26. I believe the reason some people don’t make a new years resolution is because of commitment. Well, i’ve been in a “yo-yo” situation trying to help a dear friend struggling to lose much weight…she has good days/bad days. Well, past 2 months it’s been more stable in accomplishment so far. This Year my friend and i are commited together for her weight loss. I’ll exercise with her and guide her to better health “daily.” I want to make it my goal to help her reach her goal to lose her weight, look better and feel better!!

    1. Don’t forget the 80/20 or 90/10 rule either. You can do the right things MOST of the time with some cheat meals and still do much better than most, pardon my French, fat cows on the treadmill.

      1. It’s my new years resolution to help her with her new years resolution every step of the way for success. It’s always easier if there’s someone to keep you encouraged, teamwork is a big plus!!

  27. HA! Yes, I have been fighting the hoardes of resolvers at the gym. Every year it’ s the same thing. You can spot them a mile away. It’s insane and driving me a bit crazy! Part of me wants to just tell them to give up now, go back to their unhealthful lifestyles and let the rest of us that come to the gym all the time have our machines back!!!! It would save all of us alot of headaches in the long run..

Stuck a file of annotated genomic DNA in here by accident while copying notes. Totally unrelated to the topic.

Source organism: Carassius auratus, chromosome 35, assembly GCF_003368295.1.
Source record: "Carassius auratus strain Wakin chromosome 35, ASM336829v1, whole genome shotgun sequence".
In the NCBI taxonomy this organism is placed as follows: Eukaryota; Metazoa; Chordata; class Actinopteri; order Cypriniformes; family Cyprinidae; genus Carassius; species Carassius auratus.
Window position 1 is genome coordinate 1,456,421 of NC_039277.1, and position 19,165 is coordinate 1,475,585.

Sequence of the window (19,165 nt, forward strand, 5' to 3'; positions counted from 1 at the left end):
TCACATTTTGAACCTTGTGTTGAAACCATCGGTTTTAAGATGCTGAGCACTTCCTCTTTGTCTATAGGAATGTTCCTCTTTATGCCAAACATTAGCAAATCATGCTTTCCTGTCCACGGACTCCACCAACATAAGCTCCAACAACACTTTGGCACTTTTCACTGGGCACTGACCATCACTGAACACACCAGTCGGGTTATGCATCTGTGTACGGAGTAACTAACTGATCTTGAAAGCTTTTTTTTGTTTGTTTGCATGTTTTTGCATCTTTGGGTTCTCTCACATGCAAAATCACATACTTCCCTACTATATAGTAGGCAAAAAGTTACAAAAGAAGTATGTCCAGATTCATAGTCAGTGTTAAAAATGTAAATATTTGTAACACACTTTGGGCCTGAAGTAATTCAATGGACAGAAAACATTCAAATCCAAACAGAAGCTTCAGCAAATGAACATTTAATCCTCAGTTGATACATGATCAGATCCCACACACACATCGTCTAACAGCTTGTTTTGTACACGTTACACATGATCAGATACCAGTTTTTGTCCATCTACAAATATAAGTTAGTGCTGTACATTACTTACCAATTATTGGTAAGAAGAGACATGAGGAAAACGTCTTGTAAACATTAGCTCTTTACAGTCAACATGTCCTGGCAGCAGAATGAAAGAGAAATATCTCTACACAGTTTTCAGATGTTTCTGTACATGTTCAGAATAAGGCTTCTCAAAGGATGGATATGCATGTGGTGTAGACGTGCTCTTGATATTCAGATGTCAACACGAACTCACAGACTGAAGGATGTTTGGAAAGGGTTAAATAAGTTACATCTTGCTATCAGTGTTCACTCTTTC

28. I could NEVER tell someone who’s needing to exercise to lose weight and be healthier “TO” give up! Instead, i’ll encourage those “DON’T” give up because Winners Never Quit and Quitters Never Win! They have to keep trying to succeed and some need our help to do it, anybody can make changes. It’s amazing what happens when someone is encourged!!!

  29. I’m resolving to quit the after effects of quitting smoking. The ten lbs., the occasional craving, the rare self-pity. I resolve to wake up whenever I feel aversion. Almost all aversions are conditioned, urgent, and completely thoughtless.

  30. Great post Mark,